by Ran Ma
The Tōhoku Documentary Trilogy (Tōhoku kiroku eiga sanbusaku), co- directed by Hamaguchi Ryūsuke and Sakai Kō, consists of four doc- umentary features, namely Sound of Waves (Nami no oto, 2011), Voices from the Waves Shinchimachi (Nami no koe Shinchimachi, 2013), Voices from the Waves Kesennuma (Nami no koe Kesennuma, 2013), and Storytellers (Utau hito, 2013).1 Northeastern Japan (i.e., the Tōhoku area) was struck by the Triple Disaster of earthquake (the Great East Japan Earthquake), tsunami, and nuclear leak on 11 March 2011 – now known as “3.11.” With the support and sponsorship from cultural bodies such as the Japan Arts Fund, Sendai Mediatheque (in coordination with their founding of Centre for Remembering 3.11 in May 2011), and Tokyo University of the Arts, Hamaguchi and Sakai were able to travel to the tsunami-stricken areas as early as April 2011 to start filming. Under such apocalyptic circumstances where homes and hometowns are destroyed, lives lost, and people’s life trajectories and psyche irreversibly changed by the catastrophe and its consequences, a burning question that has been pressing if not haunting lots of art practitioners – artists and filmmakers alike – concerns what art can do in the aftermath of 3.11 apropos its role within “a wider social, economic, and political context” (Mōri 2015, 170). A crucial question posed in this chapter concerns how we could use the Tōhoku Documentary Trilogy to better rethink the politics of artmaking and filmmaking in a post-Fukushima society.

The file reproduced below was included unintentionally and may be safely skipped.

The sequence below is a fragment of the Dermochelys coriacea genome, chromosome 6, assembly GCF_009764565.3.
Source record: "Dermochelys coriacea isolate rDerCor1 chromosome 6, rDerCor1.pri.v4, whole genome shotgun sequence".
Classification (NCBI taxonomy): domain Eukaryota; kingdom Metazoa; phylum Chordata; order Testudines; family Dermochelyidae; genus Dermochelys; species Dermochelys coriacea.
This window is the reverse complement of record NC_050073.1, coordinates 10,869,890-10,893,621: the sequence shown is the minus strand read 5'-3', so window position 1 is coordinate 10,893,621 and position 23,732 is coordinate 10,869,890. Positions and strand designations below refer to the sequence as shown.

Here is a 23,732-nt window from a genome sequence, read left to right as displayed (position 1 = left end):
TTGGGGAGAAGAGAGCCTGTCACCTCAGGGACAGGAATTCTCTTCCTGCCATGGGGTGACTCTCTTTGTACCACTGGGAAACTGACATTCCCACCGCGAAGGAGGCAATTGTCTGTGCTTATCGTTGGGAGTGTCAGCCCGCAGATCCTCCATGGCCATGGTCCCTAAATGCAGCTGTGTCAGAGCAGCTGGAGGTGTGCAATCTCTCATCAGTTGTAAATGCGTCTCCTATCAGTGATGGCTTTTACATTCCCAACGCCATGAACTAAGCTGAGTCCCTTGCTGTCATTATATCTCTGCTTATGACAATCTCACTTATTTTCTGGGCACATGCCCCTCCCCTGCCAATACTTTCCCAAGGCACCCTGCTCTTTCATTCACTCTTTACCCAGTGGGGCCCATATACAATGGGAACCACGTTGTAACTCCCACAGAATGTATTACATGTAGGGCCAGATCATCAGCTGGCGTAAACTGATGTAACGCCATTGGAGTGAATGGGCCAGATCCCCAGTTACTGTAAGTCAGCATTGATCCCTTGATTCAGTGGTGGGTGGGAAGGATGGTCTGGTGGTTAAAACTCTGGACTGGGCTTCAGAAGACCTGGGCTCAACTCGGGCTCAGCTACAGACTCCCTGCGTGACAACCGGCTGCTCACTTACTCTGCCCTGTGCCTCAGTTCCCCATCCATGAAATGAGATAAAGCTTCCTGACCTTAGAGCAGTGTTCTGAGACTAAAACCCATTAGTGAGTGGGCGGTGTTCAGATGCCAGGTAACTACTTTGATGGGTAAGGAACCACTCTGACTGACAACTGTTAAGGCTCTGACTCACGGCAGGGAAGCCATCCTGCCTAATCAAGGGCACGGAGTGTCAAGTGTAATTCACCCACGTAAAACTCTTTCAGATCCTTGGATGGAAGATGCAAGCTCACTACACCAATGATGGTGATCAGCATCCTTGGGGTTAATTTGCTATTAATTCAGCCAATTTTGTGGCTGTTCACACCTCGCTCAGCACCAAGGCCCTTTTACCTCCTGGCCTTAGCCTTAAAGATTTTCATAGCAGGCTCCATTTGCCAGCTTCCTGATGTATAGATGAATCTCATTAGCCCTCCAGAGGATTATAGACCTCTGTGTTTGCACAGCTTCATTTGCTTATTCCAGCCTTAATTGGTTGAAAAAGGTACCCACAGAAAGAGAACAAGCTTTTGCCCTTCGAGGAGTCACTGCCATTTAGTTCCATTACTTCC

Under a heuristic category that I propose as the “Post-Fukushima Documentary,” this chapter first draws attention to a wide spectrum of documentary-making praxes that have emerged in conjunction with the discourses of remembering and therefore, forgetting, apropos of the triple disaster in post-3.11 Japan. I particularly look at how some of the independent documentary works by Japanese filmmakers, characterized with their cinéma verité style and “on-the-scene” aesthetics,2 have potentially contested the archiving efforts initiated by, for instance, the public broadcaster NHK (Nippon Hōsō Kyōkai, Japan Broadcasting Corporation). The intention is not to suggest a simplistic, binary view in opposing the multi-scalar institutional, transmedia efforts instantiated by NHK’s practices, against those of independent documentarists. Binarism as such can hardly accommodate the diversity of 3.11-related documentary practices in terms of style and the choice of subjects. And the “NHK-versus-independent documentary” model will be further complicated if we take into account the rhizomatic network and platforms of producing and circulating these media contents and film works, although I cannot elaborate on the latter point in this chapter.3 Arguably, as part of its work of archiving, NHK’s 3.11-related “testimony” videos, in threading together interviews with the disaster survivors and witnesses, have been edited and processed in such a uniform manner in reinforcing a pre-established ideological framework about post-disaster resilience and reconstruction.